Thanks, Mark. I've certainly got my fingers crossed for a symposium. It follows close behind World Peace and Universal Science Literacy on my wish list (and hopefully more attainable.)
Regarding the issue of buying chemicals. Artists will prevail. No one has ever imagined that photography is a cheap date. Even smart phone pics come at a price. If the cost of silver nitrate tripled, d.i.y. would still cost less than commercial film, not to mention the cost of ink cartridges, high end baryta inkjet paper, and Pictorico.
Ron, tell me again why people would take the GEH workshops if they think they won't be able to get the materials someday?
On a proof-of-optimism note, Henk Mantel, a.k.a. "Polder", is the latest Light Farm contributor. He lives in Germany and with a little digging (well, maybe a lot ) he has put together the materials he needs to start making emulsions. As I mentioned before, wet plate, which takes a lot more silver nitrate and is a whole lot more hazardous than silver gelatin, is alive and well in Europe. If there are challenges along the way to making our art, I think it makes the achievements all the more sweet.
Here's Henk's first article:http://www.thelightfarm.com/Map/Inde...ingStarted.htm
Enjoy! I certainly did.
Denise: it is not a cost matter - if you can't get it you can't!
I still can as said above, but the majority of people here can't. And the way things are going, soon nobody can! (at least those that make silly unimportant things like photography...)
The future doesn't look great! But as long as I have my job - my future is ok....
I'm very glad you'll be able to make your stunning photography for the foreseeable future!
If being able to get chemicals really is threatened in Europe (or at least select countries in the EU) perhaps a strategy of slow, incremental stockpiling is in order. Many professions and hobbies have disappeared or become very rare in the last few decades. "Setting by" the tools and materials is a fact of life for many artists and craftspersons. Happily for silver gelatin emulsion makers, the chemicals go a long way.
All my very best wishes,
I think that Emil gave part of the answer. You can't get it, but want to learn is the other part. A third part is that several manufacturers have just simply quit making the chemicals used in photography and this includes sensitizing dyes and antifoggants. The demand for Hypo has gone way down and so has production while price goes up. What used to be shipped in tank cars now comes in 55 gallon drums.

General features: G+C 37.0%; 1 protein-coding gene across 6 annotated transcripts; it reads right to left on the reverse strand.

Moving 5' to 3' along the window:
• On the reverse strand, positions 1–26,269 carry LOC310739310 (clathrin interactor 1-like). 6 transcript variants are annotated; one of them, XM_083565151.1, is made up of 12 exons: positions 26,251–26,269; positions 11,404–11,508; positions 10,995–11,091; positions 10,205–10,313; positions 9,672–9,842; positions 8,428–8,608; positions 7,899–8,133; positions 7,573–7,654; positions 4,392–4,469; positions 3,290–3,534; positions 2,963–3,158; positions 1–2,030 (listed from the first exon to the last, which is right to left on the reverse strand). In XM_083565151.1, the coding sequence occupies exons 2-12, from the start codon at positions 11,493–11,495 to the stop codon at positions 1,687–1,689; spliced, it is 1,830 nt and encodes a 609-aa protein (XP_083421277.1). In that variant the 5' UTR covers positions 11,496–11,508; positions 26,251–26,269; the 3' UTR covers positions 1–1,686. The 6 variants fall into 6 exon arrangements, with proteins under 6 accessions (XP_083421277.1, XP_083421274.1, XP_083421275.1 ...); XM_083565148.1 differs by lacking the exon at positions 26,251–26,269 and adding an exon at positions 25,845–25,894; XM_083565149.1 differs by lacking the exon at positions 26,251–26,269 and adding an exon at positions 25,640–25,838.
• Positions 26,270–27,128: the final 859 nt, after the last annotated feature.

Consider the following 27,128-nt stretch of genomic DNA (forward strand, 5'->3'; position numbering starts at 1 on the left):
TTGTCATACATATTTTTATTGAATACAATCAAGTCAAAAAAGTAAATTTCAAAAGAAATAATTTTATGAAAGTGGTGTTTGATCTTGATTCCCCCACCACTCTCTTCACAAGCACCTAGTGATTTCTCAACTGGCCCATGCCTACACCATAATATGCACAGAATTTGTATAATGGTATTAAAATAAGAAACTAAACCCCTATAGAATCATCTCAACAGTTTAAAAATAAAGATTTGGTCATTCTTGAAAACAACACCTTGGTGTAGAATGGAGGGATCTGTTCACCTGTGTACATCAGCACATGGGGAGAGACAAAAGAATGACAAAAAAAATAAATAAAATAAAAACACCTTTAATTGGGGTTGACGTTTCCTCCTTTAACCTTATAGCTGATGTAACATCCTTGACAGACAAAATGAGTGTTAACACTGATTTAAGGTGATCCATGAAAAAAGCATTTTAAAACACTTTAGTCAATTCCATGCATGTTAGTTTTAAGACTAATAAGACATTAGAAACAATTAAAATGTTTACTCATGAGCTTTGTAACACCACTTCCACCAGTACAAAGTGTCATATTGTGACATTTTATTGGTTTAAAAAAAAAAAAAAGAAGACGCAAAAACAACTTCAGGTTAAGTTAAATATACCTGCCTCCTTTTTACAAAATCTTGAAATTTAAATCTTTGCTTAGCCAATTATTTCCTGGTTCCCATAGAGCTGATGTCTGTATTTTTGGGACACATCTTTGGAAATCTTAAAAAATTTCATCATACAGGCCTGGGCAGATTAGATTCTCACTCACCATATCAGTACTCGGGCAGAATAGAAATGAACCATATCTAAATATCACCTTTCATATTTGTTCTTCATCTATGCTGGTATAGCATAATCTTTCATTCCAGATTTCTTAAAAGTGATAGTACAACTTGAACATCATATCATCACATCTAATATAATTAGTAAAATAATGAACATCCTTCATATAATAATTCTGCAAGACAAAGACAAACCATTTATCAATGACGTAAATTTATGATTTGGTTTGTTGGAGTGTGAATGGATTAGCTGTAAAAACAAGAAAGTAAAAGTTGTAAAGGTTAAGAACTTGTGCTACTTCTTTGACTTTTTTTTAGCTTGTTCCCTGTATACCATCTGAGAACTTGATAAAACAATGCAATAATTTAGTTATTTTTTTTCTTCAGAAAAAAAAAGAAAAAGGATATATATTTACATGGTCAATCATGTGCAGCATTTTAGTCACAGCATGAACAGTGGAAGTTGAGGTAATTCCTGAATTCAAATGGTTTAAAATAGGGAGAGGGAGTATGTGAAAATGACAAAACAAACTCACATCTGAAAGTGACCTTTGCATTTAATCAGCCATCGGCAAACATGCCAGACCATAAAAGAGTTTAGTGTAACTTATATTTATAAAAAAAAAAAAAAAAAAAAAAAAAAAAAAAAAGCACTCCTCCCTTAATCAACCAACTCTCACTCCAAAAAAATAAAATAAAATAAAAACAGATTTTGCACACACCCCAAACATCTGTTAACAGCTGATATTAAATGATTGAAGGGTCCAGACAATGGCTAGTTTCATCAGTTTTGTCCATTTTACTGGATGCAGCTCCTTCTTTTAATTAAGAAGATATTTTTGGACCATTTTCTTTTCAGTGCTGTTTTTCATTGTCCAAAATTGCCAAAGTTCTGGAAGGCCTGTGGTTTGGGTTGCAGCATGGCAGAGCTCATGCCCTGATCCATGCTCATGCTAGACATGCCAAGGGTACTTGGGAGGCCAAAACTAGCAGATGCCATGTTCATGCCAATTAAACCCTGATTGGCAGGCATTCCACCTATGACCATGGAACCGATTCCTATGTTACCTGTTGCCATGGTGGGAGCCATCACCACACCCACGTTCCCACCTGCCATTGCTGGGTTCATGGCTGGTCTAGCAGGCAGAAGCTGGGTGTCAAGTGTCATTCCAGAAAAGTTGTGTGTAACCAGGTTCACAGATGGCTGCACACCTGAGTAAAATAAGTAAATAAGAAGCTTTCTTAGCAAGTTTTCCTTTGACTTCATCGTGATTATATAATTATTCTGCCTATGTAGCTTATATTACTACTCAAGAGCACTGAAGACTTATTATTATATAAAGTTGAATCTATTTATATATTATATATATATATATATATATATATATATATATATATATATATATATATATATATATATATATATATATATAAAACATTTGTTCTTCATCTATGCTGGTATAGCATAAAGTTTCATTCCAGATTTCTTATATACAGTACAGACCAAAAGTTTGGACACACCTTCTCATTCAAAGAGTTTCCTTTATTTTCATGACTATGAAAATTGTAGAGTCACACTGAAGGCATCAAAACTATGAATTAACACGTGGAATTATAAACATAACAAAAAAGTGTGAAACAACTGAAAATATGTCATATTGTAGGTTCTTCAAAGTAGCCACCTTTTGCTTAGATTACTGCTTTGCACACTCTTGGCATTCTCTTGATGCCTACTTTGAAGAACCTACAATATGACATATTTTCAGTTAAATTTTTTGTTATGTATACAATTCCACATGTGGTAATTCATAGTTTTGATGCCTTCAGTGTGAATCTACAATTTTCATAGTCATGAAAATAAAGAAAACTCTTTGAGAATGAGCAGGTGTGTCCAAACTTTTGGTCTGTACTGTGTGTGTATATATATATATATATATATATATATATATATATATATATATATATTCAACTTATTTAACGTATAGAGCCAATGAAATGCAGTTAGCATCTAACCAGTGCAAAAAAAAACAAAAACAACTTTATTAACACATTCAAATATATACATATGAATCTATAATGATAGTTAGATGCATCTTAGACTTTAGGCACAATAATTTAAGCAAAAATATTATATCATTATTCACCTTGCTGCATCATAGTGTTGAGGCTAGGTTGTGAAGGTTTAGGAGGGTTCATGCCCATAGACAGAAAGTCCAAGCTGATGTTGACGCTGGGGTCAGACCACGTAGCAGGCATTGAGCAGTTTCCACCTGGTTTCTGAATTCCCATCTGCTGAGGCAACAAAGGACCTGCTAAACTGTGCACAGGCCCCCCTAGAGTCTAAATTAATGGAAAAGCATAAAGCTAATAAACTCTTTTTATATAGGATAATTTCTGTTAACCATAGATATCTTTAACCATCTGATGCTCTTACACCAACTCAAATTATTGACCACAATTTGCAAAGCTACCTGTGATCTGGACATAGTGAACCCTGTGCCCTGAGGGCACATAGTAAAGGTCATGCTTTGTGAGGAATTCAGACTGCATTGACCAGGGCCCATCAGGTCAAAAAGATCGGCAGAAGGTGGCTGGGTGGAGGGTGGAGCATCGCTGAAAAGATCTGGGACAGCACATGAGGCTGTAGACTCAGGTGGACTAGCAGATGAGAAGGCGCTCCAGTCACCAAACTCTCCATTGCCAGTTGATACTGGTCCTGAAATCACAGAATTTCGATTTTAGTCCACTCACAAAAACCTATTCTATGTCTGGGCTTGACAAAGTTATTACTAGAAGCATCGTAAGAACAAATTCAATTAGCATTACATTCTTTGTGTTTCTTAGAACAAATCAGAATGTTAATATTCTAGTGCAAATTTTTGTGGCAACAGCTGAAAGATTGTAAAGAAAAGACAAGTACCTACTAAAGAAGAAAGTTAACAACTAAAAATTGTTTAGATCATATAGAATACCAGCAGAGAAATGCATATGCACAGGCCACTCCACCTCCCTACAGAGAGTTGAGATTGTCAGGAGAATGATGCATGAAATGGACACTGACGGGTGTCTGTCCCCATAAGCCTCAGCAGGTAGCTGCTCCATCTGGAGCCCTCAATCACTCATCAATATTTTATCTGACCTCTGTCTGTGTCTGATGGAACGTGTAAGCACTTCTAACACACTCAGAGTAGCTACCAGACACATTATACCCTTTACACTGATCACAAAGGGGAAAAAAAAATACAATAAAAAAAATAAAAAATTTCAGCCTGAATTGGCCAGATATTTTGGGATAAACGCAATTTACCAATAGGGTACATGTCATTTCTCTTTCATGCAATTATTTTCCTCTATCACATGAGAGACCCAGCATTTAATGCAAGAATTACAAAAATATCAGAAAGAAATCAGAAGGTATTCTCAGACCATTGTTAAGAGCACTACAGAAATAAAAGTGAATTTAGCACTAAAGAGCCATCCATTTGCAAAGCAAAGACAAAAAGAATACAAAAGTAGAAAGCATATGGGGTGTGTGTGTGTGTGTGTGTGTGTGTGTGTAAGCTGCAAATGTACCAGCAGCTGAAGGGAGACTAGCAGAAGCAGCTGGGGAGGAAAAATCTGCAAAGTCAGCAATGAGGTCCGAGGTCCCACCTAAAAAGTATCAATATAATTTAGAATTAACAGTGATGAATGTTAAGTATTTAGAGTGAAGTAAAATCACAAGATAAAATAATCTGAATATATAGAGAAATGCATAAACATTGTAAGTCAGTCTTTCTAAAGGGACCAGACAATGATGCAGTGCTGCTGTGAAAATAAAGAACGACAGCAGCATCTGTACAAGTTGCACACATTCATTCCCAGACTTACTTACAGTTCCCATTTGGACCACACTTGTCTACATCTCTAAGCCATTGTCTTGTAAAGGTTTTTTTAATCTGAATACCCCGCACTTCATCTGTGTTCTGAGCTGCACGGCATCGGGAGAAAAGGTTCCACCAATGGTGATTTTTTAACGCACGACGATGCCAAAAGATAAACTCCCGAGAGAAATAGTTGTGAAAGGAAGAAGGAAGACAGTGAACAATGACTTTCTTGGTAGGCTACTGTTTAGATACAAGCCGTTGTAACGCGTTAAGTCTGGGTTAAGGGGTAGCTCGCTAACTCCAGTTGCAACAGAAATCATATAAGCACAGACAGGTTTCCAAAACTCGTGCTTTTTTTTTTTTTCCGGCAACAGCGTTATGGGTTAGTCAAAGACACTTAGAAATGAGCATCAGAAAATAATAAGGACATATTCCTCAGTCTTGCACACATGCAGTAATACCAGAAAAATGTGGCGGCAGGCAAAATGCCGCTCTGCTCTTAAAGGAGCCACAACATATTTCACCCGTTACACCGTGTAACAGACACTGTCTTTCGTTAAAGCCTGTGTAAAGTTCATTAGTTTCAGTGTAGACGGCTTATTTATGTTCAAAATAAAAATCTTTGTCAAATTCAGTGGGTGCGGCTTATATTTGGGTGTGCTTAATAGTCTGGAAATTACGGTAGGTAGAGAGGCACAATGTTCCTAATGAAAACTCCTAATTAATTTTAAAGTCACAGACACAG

So, laws prevent purchase, demand decreases and production either goes down or stops, but people still want to learn. OTOH, I must say that while early interest in workshops was world-wide, it is now decreasing to the US due to these problems and the cost of travel in some cases.
My book is selling well and I may have to go into a 3rd printing. And I've already had requests for V2.
Originally Posted by Polder
see at the Moersch site, there is a link to a listing of a german chemicals dealer specialized in photographic chemicals:
this is a german mail order dealer having a special subsection "photochemicals" in his listing
I just realized that this dealer has restricted newly some relevant chemicals from sale to consumers. I can't see any reason for this.
a belgian dealer:
Last edited by AgX; 01-12-2013 at 10:54 PM. Click to view previous post history.
Sponsored Ad. (Subscribers to APUG have the option to remove this ad.)
That a chemicals dealer rejects a consumer as client cannot be based on chemicals related law. Most probably were those dealers set up as wholesalers and due to that might not offer consumer related rights. Without adapting to the consumer they could get into trouble.
Originally Posted by Polder
German law concerning chemicals distinguishes not only between chemistries themselves and type of client but also between over-the-counter or mailorder sale. It's all quite complicated.
But to the relief of german lawmaking: photochemicals have got a privileged status. But then the question arises what are photochemicals...
The main problem in Germany is that local dealers in chemicals have vanished. And as indicated above over-the-counter sales are of legal relevance.
Last edited by AgX; 01-12-2013 at 09:50 PM. Click to view previous post history.
Hello to Denmark
IŽve got a few replies from Dutch firms, who can supply small quantities of the needed chemicals within the EU commonmarket. If Denise agrees IŽll publish the name of some firms in my next article on the Lightfarm. I am still waiting for the reactions of some firms in Germany.
I live in Germany but I am Dutch so it is easy for me to contact Dutch firms, but they all read English.
I absolutely agree. In fact, I was going to ask if you'd be willing! Thank you.
Thank you for the info on the German photochemistry situation and for the links.
Hello to you all,
Thanks a lot for the links, I am checking them all. The Belgian website (also in English), apart from supplying chemicals, has a lot to offer. Not each supplier is able or allowed to deliver Silvernitate and Potassiumchloride. That is not that cost effective. But succes is for sure, weŽll succeed in the end.
If anyone has more addresses, please. IŽll contact some people in France and Hungary, perhaps we can create a European list of suppliers.